With the development of IoT devices and sensors, edge computing is leading towards new services like autonomous cars and smart cities. Low-latency data access is an essential requirement for such services, and a large-capacity cache server is needed on the edge side. However, it is not realistic to build a large capacity cache server using only DRAM because DRAM is expensive and consumes substantially large power. A hybrid main memory system is promising to address this issue, in which main memory consists of DRAM and non-volatile memory. It achieves a large capacity of main memory within the power supply capabilities of current servers. In this paper, we propose Fogcached, that is, the extension of a widely-used KVS (Key-Value Store) server program (i.e., Memcached) to exploit both DRAM and non-volatile main memory (NVMM). We used Intel Optane DCPM as NVMM for its prototype. Fogcached implements a Dual-LRU (Least Recently Used) mechanism that seamlessly extends the memory management of Memcached to hybrid main memory. Fogcached reuses the segmented LRU of Memcached to manage cached objects in DRAM, adds another segmented LRU for those in DCPM and bridges the LRUs by a mechanism to automatically replace cached objects between DRAM and DCPM. Cached objects are autonomously moved between the two memory devices according to their access frequencies. Through experiments, we confirmed that Fogcached improved the peak value of a latency distribution by about 40% compared to Memcached.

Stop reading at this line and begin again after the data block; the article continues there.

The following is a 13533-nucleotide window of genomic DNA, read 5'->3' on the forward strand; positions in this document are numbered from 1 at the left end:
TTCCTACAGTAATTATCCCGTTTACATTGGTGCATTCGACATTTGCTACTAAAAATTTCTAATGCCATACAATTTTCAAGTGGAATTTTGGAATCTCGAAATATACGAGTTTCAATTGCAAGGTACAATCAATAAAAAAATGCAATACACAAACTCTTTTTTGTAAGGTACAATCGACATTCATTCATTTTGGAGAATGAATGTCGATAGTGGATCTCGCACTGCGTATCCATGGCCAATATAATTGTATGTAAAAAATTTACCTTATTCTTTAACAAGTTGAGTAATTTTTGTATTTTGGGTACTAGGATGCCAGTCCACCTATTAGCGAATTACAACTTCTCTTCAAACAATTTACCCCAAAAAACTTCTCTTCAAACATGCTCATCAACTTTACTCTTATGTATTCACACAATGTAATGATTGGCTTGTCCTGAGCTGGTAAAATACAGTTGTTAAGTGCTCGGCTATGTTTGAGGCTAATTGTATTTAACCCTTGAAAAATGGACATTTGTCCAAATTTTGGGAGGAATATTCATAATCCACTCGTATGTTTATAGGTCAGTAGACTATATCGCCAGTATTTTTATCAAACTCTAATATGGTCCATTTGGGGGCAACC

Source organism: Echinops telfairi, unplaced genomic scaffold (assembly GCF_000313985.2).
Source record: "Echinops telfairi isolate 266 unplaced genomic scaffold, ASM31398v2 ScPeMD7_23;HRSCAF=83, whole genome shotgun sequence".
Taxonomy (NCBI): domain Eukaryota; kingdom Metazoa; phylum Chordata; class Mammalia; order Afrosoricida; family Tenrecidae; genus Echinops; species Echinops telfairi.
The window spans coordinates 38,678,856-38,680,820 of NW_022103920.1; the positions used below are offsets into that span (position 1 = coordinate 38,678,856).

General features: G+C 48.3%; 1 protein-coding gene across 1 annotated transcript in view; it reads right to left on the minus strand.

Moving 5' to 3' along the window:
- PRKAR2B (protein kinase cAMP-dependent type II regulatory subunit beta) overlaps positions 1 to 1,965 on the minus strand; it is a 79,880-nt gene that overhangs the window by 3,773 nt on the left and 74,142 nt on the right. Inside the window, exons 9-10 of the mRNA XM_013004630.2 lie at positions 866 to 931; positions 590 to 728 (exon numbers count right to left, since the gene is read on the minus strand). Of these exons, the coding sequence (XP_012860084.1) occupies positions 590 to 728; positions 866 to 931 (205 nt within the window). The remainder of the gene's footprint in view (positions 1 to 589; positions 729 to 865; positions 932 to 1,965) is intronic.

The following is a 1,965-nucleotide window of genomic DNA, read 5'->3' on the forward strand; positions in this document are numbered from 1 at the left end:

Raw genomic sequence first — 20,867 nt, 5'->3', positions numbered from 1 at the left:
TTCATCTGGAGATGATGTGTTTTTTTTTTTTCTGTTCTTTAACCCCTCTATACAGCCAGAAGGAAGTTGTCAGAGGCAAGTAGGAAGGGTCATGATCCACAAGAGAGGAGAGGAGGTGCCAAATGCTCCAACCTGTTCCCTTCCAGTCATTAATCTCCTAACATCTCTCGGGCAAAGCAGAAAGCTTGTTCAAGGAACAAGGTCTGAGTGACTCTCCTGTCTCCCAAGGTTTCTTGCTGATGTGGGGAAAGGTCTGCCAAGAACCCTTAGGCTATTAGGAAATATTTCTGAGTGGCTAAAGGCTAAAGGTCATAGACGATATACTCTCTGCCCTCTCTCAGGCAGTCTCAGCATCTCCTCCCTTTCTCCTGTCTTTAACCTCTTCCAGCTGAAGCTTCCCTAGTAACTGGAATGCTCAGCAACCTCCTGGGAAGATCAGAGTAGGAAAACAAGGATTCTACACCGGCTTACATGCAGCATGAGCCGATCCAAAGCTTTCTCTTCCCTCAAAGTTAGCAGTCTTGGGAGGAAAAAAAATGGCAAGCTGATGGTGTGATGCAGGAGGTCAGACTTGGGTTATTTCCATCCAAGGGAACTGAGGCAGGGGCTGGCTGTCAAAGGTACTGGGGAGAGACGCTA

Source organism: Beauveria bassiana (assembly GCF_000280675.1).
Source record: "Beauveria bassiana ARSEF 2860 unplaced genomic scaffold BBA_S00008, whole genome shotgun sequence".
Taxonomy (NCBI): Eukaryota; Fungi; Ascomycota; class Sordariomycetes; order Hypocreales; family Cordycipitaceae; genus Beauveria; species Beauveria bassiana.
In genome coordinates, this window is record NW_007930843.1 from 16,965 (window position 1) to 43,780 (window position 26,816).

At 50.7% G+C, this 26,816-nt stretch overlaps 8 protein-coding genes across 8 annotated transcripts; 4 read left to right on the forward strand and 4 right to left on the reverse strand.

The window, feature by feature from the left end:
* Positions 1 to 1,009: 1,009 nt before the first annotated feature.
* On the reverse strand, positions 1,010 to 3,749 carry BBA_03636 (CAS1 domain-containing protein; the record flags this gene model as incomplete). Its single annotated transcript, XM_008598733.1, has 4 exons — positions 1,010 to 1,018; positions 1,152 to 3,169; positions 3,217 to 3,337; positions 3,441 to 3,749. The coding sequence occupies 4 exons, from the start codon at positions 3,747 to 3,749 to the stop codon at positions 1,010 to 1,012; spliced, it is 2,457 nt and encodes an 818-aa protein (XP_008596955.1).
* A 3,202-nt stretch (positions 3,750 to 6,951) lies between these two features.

- Edge computing
ASJC Scopus subject areas
- Hardware and Architecture
- Computer Vision and Pattern Recognition
- Electrical and Electronic Engineering
- Artificial Intelligence